For years, governments have been dishing out tax breaks to induce companies to invest in research and development – but does it work? Yes, in Belgium and Portugal; not so much in France, according to a new OECD study.
Economists at the Organisation for Economic Cooperation and Development reported at an online conference on 14 October that, by their calculations, for every euro that Belgium or Portugal offer in corporate R&D tax breaks, they get more than €3 back in increased R&D by companies. Sweden comes close, just short of €3.
But among the countries for which the OECD obtained data, France had a relatively low return on its R&D tax breaks, getting 34 cents in extra business R&D expenditures for each euro offered in tax breaks.
The reasons are complex, but could offer policy makers a lot of suggestions on how to craft R&D policies for greatest effect. “We have to become smarter than ever in using the scientific evidence we have, in order to guide our policy choices,” said Patrick Child, deputy director general for research and innovation at the European Commission, which co-funded the study.
Across the developed world, governments are encouraging small and large companies to spend more on R&D, for the benefit of the economy overall. Currently among OECD member countries, about 55 per cent of their total public support for business R&D comes in tax breaks, with the remainder in “direct” subsidies such as grants or loans.
The OECD study gives several clues to how these tax incentives work. According to its analysis, tax breaks are most effective in spurring small and medium-sized companies, or those that don’t already do a lot of research, to spend more on R&D. On average, the 20-country study found, tax incentives for SMEs get €1.4 -worth of additional R&D activity from industry for every euro they offer in lower taxes – well above the economy-wide average of one euro in for one euro out.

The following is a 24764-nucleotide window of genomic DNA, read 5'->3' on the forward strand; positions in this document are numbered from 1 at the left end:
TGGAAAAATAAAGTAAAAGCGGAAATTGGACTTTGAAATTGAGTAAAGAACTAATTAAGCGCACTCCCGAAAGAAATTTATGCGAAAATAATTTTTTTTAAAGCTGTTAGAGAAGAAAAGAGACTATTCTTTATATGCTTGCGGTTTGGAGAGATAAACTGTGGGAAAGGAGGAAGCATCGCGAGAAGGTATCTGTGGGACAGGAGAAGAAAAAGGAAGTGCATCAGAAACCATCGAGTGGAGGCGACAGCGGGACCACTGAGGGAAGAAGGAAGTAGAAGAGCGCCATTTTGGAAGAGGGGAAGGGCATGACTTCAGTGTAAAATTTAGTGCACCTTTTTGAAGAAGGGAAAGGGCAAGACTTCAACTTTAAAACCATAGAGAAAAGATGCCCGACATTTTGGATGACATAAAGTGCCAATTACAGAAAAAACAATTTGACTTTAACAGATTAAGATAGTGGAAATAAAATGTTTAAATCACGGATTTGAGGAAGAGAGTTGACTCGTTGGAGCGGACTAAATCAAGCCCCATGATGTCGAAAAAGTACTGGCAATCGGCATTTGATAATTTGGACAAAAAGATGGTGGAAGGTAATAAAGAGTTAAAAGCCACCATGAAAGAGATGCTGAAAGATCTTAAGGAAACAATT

By contrast, tax breaks are less effective for big companies or those already doing a lot of R&D. So France’s weaker showing could reflect the nature of French industry, with R&D already concentrated among large or established companies.
Other factors that matter, the economists found, include whether a government sets a limit on how much of a tax break is allowed; setting a ceiling on how big a benefit is possible appears actually to encourage more spending – perhaps because it means smaller companies that come under the ceiling get more of the available break.
Also, tax incentives are most effective at inducing companies to spend on close-to-market, experimental development projects rather than on early-stage basic or applied research. By contrast, direct subsidies like grants are more effective at encouraging early-stage research.